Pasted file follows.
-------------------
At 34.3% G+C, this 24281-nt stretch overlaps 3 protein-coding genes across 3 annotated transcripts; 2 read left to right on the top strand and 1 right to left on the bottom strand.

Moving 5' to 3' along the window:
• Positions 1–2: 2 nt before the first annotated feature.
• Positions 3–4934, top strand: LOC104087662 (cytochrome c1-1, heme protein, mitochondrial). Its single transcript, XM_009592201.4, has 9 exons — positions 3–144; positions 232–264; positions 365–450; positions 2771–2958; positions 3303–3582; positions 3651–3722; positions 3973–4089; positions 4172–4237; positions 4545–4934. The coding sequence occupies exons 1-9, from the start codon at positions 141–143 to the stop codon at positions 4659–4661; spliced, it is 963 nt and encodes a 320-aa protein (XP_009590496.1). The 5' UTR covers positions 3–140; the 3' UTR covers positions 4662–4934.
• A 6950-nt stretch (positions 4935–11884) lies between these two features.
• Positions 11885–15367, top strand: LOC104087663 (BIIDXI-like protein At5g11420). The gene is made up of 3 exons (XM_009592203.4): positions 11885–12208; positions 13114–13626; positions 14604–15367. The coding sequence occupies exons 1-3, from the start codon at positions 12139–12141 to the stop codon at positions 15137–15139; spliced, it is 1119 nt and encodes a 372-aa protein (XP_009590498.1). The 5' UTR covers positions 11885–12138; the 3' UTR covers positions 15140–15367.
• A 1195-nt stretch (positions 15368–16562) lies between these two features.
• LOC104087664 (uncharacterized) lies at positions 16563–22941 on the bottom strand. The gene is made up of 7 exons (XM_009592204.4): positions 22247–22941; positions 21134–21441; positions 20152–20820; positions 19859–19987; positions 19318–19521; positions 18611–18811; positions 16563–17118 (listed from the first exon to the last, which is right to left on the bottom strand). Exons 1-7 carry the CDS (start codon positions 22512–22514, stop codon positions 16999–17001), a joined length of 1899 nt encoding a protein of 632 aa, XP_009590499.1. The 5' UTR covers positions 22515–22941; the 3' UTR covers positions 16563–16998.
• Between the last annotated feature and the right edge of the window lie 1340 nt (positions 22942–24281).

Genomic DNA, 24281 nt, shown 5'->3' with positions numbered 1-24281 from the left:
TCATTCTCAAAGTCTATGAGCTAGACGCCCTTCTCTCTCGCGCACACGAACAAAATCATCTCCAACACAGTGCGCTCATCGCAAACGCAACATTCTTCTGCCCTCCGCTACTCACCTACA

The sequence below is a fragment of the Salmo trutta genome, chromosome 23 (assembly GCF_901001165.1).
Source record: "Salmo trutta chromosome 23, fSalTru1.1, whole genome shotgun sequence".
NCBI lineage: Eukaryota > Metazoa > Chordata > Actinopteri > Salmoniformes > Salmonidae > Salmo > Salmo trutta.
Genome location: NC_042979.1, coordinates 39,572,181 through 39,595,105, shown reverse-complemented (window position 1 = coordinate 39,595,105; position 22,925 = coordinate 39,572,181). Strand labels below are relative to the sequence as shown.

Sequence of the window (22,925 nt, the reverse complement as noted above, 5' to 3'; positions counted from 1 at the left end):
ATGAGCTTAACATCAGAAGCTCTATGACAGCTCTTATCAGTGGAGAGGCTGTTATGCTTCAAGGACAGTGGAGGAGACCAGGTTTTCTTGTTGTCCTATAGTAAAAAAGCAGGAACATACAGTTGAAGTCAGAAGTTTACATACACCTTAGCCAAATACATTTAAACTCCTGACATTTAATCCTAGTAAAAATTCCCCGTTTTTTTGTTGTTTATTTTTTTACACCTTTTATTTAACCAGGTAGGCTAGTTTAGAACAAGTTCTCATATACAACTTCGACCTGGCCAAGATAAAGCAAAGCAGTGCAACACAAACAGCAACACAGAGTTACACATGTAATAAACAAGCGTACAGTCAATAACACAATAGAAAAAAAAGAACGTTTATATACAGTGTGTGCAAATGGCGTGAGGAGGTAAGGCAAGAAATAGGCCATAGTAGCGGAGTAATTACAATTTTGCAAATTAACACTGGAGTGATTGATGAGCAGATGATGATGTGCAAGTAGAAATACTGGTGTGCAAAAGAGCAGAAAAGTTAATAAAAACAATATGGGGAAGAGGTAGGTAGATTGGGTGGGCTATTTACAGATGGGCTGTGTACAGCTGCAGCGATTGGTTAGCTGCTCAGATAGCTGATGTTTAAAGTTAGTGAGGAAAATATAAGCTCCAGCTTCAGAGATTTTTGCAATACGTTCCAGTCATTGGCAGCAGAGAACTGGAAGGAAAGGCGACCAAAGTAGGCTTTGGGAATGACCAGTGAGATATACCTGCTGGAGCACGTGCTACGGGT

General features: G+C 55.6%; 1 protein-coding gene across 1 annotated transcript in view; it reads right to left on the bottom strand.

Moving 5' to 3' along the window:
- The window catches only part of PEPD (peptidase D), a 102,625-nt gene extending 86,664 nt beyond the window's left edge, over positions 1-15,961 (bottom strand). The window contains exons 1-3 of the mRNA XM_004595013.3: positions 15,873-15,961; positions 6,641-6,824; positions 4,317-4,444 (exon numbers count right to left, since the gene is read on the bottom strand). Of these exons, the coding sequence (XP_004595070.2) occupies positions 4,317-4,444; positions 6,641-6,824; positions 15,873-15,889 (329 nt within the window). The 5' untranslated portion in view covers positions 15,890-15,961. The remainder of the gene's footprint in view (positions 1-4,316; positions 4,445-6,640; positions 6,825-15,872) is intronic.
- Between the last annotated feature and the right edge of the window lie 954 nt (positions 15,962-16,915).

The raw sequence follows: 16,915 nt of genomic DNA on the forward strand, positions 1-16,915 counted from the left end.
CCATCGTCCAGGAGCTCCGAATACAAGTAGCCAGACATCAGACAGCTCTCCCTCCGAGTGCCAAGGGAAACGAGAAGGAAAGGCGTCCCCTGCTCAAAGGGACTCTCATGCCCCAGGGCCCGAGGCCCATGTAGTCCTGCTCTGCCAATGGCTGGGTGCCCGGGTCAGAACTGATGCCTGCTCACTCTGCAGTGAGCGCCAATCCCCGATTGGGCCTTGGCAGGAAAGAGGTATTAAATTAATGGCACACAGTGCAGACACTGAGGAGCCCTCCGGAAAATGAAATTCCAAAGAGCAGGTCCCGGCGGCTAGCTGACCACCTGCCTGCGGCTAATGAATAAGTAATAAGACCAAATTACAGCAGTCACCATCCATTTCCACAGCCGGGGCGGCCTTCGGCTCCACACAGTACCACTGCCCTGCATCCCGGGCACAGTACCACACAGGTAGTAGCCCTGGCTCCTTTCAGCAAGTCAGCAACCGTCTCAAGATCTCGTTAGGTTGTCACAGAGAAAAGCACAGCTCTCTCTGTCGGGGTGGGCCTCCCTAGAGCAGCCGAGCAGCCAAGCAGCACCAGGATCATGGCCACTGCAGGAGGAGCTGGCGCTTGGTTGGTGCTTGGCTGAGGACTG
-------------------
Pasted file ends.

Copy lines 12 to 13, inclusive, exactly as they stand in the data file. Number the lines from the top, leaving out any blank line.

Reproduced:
The sequence below is a fragment of the Salmo trutta genome, chromosome 23 (assembly GCF_901001165.1).
Source record: "Salmo trutta chromosome 23, fSalTru1.1, whole genome shotgun sequence".